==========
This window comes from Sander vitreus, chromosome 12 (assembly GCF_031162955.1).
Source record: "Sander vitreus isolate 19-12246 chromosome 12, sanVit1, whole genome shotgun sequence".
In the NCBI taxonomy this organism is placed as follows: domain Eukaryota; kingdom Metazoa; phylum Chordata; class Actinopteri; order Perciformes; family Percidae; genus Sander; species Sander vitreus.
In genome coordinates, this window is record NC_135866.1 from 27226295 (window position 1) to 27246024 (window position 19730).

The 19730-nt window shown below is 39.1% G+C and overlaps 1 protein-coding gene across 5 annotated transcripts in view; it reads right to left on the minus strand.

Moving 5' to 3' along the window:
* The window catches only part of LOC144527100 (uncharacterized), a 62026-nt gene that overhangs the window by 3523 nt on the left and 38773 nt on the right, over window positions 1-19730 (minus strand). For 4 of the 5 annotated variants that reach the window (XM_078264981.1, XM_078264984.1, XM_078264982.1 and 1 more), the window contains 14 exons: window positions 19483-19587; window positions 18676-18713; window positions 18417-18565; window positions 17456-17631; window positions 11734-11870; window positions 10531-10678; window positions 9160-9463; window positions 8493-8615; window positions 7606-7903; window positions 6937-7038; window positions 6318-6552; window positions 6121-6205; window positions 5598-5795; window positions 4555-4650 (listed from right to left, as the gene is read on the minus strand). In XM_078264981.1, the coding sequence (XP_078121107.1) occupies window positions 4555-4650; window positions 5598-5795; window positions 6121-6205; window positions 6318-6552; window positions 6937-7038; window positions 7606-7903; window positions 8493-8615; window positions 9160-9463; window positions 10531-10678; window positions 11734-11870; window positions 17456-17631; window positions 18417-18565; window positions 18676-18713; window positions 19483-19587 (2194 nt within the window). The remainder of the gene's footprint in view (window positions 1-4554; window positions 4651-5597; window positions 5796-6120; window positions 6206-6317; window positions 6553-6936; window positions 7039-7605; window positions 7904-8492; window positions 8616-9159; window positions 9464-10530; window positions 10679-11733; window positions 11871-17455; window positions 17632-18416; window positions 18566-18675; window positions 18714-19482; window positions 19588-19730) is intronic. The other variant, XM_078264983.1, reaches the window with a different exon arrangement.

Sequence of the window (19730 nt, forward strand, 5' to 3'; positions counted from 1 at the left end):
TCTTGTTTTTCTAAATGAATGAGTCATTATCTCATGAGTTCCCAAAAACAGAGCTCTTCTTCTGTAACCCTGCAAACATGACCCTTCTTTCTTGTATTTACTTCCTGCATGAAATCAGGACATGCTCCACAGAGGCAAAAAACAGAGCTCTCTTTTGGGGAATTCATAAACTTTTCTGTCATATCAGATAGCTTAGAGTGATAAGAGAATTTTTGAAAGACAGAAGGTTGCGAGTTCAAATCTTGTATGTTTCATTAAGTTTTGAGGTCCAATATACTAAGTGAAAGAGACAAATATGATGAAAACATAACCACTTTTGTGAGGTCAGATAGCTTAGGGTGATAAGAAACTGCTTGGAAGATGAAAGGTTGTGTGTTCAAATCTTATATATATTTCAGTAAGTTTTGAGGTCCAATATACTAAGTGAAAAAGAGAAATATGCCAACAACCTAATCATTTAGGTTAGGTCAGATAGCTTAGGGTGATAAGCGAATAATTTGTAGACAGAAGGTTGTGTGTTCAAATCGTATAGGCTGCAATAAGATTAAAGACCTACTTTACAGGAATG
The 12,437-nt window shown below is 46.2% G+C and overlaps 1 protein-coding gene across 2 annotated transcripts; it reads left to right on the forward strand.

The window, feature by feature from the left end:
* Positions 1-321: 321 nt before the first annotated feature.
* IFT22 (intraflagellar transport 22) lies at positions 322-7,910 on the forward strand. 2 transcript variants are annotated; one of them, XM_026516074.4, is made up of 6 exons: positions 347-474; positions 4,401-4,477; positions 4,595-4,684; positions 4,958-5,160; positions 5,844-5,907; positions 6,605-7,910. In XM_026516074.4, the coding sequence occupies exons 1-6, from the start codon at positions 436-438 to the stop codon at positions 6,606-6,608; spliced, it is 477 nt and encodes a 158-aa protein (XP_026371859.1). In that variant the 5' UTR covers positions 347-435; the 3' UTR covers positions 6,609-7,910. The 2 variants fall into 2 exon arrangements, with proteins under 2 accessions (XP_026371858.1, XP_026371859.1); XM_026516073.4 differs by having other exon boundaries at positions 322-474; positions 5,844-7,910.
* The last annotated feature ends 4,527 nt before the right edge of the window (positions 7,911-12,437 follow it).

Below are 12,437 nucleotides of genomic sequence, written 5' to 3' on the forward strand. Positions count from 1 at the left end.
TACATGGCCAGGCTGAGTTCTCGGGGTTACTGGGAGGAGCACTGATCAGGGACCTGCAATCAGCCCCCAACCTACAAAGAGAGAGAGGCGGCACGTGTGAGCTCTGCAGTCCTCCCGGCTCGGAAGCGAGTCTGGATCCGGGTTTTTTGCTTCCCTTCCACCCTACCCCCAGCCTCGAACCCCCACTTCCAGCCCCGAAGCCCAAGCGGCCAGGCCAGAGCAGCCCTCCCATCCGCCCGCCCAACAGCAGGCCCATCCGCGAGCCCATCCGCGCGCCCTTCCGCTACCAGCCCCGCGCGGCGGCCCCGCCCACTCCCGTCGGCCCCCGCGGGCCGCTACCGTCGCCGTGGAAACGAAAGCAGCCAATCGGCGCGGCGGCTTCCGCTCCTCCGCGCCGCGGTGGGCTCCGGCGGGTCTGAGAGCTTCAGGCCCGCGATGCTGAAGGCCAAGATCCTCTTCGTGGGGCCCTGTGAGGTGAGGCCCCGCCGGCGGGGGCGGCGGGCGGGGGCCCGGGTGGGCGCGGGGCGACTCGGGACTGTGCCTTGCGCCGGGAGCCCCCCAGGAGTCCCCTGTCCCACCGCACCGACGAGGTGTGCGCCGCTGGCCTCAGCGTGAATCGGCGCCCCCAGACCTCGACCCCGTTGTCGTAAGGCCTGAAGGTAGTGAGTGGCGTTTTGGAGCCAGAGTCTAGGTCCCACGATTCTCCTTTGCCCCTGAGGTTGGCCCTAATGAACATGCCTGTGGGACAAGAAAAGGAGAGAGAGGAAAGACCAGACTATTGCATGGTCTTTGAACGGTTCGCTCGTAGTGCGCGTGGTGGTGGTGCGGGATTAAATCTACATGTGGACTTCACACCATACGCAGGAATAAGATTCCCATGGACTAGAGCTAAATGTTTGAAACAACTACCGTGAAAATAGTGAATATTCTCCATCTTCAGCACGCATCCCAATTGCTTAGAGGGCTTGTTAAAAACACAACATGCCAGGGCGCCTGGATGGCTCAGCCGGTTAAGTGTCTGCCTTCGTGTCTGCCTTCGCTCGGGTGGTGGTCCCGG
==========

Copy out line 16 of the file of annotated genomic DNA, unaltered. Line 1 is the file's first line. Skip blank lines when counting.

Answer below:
TACATGGCCAGGCTGAGTTCTCGGGGTTACTGGGAGGAGCACTGATCAGGGACCTGCAATCAGCCCCCAACCTACAAAGAGAGAGAGGCGGCACGTGTGAGCTCTGCAGTCCTCCCGGCTCGGAAGCGAGTCTGGATCCGGGTTTTTTGCTTCCCTTCCACCCTACCCCCAGCCTCGAACCCCCACTTCCAGCCCCGAAGCCCAAGCGGCCAGGCCAGAGCAGCCCTCCCATCCGCCCGCCCAACAGCAGGCCCATCCGCGAGCCCATCCGCGCGCCCTTCCGCTACCAGCCCCGCGCGGCGGCCCCGCCCACTCCCGTCGGCCCCCGCGGGCCGCTACCGTCGCCGTGGAAACGAAAGCAGCCAATCGGCGCGGCGGCTTCCGCTCCTCCGCGCCGCGGTGGGCTCCGGCGGGTCTGAGAGCTTCAGGCCCGCGATGCTGAAGGCCAAGATCCTCTTCGTGGGGCCCTGTGAGGTGAGGCCCCGCCGGCGGGGGCGGCGGGCGGGGGCCCGGGTGGGCGCGGGGCGACTCGGGACTGTGCCTTGCGCCGGGAGCCCCCCAGGAGTCCCCTGTCCCACCGCACCGACGAGGTGTGCGCCGCTGGCCTCAGCGTGAATCGGCGCCCCCAGACCTCGACCCCGTTGTCGTAAGGCCTGAAGGTAGTGAGTGGCGTTTTGGAGCCAGAGTCTAGGTCCCACGATTCTCCTTTGCCCCTGAGGTTGGCCCTAATGAACATGCCTGTGGGACAAGAAAAGGAGAGAGAGGAAAGACCAGACTATTGCATGGTCTTTGAACGGTTCGCTCGTAGTGCGCGTGGTGGTGGTGCGGGATTAAATCTACATGTGGACTTCACACCATACGCAGGAATAAGATTCCCATGGACTAGAGCTAAATGTTTGAAACAACTACCGTGAAAATAGTGAATATTCTCCATCTTCAGCACGCATCCCAATTGCTTAGAGGGCTTGTTAAAAACACAACATGCCAGGGCGCCTGGATGGCTCAGCCGGTTAAGTGTCTGCCTTCGTGTCTGCCTTCGCTCGGGTGGTGGTCCCGG